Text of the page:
The colors are beginning to turn, leaves are falling, pumpkins are coming out on roadside wagons, and the mornings have a crisper, cooler scent and feel about them. Fall is in the air. Winter cannot be far behind. The seasons change and the marks of the year pass us by. We can actually feel the year slip past as we walk about town and commute to work or school.
I lived in Texas from 1974 until 1996; twenty-two years of hot and humid summers. Twenty-two years of no winter, with the exception of a “cool spell” of fifty- and sixty-degree days for a few weeks. Twenty-two years of seeing people Christmas shop in t-shirts and tank tops with shorts and sandals. Twenty-two years of wishing I could ski; watching the forecasts up north, and seeing winter only on national news broadcasts. It honestly felt as if time was standing still. The days never got as short and the nights rarely got cool.
I love living here in Wisconsin. The passage of the seasons helps us to be mindful of the passage of time. We see and hear and are acutely aware of how the world around us is an ever-changing place. Weather shifts, animals behave differently, the visual effects are stunningly beautiful, and we are forced to deal in different ways with the world around us. I believe it makes us more aware of our existence and more in tune with the world.
Now, depending on one’s own feelings about winter, Wisconsinites are either looking forward to the change or dreading it; they are either comparing this past summer to others or comfortably acknowledging yet another fall. Any way one looks at it though, there is keen recognition of the changing seasons and the passing of time. As a community of faith, awareness of the evolutions within the life of a church is also extremely important.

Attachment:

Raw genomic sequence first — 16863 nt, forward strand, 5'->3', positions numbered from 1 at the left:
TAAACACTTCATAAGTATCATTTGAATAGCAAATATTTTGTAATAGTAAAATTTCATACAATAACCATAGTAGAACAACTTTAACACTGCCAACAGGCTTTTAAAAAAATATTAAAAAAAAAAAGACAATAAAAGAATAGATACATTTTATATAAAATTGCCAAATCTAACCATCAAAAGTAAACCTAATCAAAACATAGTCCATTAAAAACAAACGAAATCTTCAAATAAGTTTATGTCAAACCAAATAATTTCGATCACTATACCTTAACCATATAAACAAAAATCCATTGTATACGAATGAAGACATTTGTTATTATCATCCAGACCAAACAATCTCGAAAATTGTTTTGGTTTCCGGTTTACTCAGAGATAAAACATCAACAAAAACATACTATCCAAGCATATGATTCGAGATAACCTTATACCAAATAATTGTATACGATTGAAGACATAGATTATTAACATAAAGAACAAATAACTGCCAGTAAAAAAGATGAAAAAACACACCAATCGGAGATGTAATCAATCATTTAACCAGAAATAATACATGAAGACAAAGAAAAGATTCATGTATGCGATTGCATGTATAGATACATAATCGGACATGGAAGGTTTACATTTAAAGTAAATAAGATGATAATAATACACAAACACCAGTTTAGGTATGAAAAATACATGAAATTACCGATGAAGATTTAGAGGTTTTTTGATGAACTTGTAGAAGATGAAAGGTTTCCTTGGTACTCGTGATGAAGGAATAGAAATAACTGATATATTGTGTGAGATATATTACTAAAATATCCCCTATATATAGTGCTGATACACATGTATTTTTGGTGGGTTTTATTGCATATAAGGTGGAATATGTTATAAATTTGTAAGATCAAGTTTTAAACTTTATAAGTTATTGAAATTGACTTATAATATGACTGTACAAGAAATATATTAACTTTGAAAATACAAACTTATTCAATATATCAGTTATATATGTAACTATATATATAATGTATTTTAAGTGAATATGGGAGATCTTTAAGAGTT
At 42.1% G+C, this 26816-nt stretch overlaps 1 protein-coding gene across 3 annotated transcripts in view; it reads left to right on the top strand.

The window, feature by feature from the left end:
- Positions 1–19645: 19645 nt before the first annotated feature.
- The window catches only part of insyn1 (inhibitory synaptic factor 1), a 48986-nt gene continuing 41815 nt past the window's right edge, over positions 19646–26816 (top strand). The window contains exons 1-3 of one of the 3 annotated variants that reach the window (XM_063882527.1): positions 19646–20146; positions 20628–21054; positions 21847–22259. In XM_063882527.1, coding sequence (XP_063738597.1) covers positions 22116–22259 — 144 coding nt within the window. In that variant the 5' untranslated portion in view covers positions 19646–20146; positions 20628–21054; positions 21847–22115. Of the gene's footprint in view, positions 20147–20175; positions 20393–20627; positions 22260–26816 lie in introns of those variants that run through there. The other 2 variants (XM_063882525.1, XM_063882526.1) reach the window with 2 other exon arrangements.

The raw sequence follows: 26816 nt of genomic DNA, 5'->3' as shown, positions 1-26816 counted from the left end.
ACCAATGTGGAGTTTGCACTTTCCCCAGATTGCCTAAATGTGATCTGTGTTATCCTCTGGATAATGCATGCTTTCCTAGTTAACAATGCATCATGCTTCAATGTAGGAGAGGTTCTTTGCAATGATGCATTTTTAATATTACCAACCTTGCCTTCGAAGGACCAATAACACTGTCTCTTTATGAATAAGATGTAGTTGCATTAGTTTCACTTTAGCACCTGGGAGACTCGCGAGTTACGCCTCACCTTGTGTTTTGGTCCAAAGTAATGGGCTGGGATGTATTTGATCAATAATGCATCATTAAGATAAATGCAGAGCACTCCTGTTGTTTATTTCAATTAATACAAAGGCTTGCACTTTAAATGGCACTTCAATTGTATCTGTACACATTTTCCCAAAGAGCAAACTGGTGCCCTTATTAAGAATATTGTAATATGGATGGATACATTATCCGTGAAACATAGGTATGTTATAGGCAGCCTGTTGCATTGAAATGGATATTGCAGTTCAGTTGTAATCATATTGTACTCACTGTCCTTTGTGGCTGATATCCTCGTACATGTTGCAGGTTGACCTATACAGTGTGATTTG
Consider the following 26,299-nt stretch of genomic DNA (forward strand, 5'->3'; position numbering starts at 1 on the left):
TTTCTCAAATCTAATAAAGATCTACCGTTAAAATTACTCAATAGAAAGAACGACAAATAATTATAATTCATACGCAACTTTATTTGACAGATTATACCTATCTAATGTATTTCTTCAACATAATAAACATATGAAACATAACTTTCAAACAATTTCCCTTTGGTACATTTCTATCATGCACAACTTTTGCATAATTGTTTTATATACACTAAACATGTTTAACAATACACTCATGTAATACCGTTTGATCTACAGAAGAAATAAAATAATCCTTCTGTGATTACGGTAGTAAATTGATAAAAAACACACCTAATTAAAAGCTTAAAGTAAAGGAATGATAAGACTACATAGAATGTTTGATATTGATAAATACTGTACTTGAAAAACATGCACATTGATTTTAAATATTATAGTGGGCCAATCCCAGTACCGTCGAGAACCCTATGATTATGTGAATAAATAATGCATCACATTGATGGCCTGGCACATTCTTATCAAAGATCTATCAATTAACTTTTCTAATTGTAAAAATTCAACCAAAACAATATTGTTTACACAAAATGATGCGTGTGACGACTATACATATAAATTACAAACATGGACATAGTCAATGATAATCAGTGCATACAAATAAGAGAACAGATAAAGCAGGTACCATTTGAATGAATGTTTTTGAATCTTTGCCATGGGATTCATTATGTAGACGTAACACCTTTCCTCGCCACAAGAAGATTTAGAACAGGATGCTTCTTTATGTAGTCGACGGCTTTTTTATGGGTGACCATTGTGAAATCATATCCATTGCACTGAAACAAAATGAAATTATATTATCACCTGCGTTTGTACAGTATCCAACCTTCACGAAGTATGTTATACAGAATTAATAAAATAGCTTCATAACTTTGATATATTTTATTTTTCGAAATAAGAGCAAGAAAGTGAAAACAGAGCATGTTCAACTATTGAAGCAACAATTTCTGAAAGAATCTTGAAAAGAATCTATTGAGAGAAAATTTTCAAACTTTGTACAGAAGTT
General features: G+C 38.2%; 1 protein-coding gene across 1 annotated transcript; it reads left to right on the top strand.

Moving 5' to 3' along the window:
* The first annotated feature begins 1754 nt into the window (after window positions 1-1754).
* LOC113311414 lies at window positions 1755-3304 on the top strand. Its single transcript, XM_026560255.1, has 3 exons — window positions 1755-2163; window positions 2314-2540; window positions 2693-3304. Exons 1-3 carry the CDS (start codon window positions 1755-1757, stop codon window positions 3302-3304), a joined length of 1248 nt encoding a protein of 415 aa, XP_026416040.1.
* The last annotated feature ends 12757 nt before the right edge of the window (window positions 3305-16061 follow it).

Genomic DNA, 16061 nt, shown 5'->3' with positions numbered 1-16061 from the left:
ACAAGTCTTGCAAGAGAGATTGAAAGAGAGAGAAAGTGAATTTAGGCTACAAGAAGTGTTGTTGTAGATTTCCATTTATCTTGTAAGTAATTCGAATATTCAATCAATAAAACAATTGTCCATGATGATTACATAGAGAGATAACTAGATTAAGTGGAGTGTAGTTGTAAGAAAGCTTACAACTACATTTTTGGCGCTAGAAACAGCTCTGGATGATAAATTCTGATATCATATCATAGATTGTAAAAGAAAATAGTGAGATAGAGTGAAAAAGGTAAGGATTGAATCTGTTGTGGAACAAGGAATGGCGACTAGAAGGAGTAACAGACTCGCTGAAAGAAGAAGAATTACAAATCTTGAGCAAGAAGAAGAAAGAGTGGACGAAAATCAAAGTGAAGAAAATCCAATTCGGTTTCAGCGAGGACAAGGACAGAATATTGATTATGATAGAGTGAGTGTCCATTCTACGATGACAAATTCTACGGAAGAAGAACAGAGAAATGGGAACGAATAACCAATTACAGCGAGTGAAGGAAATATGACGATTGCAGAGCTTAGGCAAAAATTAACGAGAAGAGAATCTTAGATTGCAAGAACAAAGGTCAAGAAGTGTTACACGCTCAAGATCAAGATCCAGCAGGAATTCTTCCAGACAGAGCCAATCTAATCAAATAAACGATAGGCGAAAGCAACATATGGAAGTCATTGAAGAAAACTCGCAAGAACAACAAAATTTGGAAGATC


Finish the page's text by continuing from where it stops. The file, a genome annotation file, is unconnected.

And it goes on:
A congregation, a community of faith, a parish . . . must be cognizant of the passing of time and the changing seasons of a church’s life. Churches go through stages; birth, expansion, plateauing, decline, and either death or renewal.
Renewal happens when visionary members of a congregation are acutely aware of their own role in the passing life cycle of a community of faith. It is vital to recognize the progression of life and acknowledge that there is constant change. Over greater periods of time, communities of faith experience “waves”: of children, interest in the church peaking, and more subtle waning of participation.
Here at Hope right now, we are experiencing a comfortable amount of exciting energy that is important to capitalize on as we embark into the future; to ride the wave of enthusiasm into the next generation of what this church family can become. I am proud to be part of a group that, while pulling loose ends together following a period of struggle, is building for the future and carefully positioning Hope for a place in the next generation. Now, with the help of many others, Hope Church will continue to be a healthy community of people gathering to quench their thirst for spirituality.
I believe spring follows the winter, and the blooms are already coming out here at Hope.